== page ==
Wildlife in Banff National Park: The Great Predators

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Wildlife in Banff National Park: The Great Predators

While elk and deer are common sightings within Banff National Park, spotting the even more impressive predators who call the park home – namely wolves, wolverines, cougars and bears – is often a thing of chance.  While visiting, it is not infrequent to see a black bear or grizzly so it is important to learn about the relationship we share with these local predators – and what to do if you see one! Most people spot these carnivores alongside roadways, but it is really a matter of being in the right spot at the right time.

Wolverines and cougars are the ghosts of the Bow Valley – spotting either one is literally like winning the jackpot (or not).  Your chances of being hit by lighting might actually be higher.  The reason is simple: both are ninja-like, solitary animals.

Wolverines are the most private, hard-core predators in the area.  They travel up and over gnarly mountain landscapes in a way other animals simply do not.  While all other creatures stick to mountain passes and paths offering minimal resistance, wolverines simply go up and over.  They are so elusive, even researchers have often never seen them in the wild.  And believe it or not, despite weighing only 15kg, they have been known to force a bear off a carcase in a showdown.

Cougars are likely the next most elusive. They are private, solitary, nocturnal animals that cover large territories up to 1000km2 so stumbling upon a startlingly-large footprint in the dirt is most likely the closest encounter you will experience – and even that represents some good luck.

Wolves, black bears, and grizzlies are more frequently spotted and perhaps why they represent a bigger part of our wilderness community.

Wolf packs that live or pass through Banff National Park are studied and named.  There are three packs in the area:  the Bow Valley, Red Deer and Fairholme packs.  News and developments recorded by researchers and Parks frequently make the local papers.  Lucky motorists will sometimes cruise by them, but again – it’s a matter of chance.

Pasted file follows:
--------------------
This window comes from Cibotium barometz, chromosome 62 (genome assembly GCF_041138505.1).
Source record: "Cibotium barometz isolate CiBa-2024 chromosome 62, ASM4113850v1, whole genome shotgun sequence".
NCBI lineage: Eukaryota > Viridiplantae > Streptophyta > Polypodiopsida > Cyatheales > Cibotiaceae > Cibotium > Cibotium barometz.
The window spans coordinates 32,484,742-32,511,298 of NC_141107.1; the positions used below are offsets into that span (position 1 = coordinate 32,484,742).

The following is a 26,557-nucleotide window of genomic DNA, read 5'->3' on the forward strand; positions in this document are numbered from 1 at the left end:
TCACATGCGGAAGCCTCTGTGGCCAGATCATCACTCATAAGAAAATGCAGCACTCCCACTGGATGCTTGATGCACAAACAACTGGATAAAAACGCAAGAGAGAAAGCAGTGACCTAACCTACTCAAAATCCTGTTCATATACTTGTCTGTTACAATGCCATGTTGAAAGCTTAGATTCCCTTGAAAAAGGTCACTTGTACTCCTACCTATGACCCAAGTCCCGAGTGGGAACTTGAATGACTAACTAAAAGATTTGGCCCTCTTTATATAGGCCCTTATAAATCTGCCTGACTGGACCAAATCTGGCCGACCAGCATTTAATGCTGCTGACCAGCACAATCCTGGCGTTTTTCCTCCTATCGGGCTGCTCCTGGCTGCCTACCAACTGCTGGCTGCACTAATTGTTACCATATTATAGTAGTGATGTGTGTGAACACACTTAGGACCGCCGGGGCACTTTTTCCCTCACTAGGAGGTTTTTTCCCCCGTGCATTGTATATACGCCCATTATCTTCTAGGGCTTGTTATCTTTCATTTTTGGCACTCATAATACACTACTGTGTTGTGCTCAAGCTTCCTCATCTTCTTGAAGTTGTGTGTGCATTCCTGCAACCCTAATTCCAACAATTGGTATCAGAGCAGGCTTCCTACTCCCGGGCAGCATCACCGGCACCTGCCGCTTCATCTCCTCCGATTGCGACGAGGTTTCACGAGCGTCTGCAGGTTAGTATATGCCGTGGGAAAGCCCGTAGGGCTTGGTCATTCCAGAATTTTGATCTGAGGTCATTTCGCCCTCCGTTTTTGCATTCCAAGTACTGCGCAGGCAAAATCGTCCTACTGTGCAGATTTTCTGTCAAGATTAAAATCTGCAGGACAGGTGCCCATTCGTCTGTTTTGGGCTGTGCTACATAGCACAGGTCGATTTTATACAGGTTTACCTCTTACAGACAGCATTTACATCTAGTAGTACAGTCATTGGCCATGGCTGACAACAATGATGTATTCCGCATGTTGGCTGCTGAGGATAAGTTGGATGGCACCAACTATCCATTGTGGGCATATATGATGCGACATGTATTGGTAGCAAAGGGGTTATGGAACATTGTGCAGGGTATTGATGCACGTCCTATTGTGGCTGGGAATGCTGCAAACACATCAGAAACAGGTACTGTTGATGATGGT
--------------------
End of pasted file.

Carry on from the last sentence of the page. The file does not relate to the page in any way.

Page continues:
The most frequently spotted predators in the park are bears,  often noticed when driving the TransCanada Hwy, the Bow Valley Parkway or the Icefields Parkway.  As cars stop they create what is known as a Bear Jam: a traffic bottleneck created by people pulling over to view the wildlife.  While the bears often continue on their way, oblivious of the chaos – it’s erratic, distracted drivers, and folks that venture out for a closer look that represent the biggest threat in these situations.  So be safe: drive slowly, and stay in your car!

It is important to be bear-aware when hiking, camping or picnicking in Banff National Park.  Never ever feed the bears! Bears are critical to a healthy eco-system within Banff National Park, so much time and effort is spent educating visitors on how to safely enjoy recreational activities in bear country.  Following some simple rules ultimately helps protect both you and these magnificent creatures, and allows both humans and wildlife to harmoniously co-exist within the landscape.

If you are curious to learn more about our bears in the park, there is lots of news and intel to get your fill of facts.  Many of the bears in the park are collared and given identification numbers.  Perhaps the most famous is Bear #122, a 300-kilogram grizzly who made headlines after taking down and eating a black bear during the summer of 2013.  Recent studies have also shown that he’s popular with the ladies, having fathered at least five bears in the Bow Valley in recent years.  Bears are such an integral part of Bow Valley life that Parks Canada issues weekly bear updates for residents and visitors.

So whether or not you get lucky and spot one of these predators, make sure to visit a Parks Canada Visitors Centre in Banff or Lake Louise for more information on these great creatures.

To book your next ski vacation at Ski Banff-Lake Louise-Sunshine, check out our featured ski and stay vacation packages or call us at 1-844-754-2443.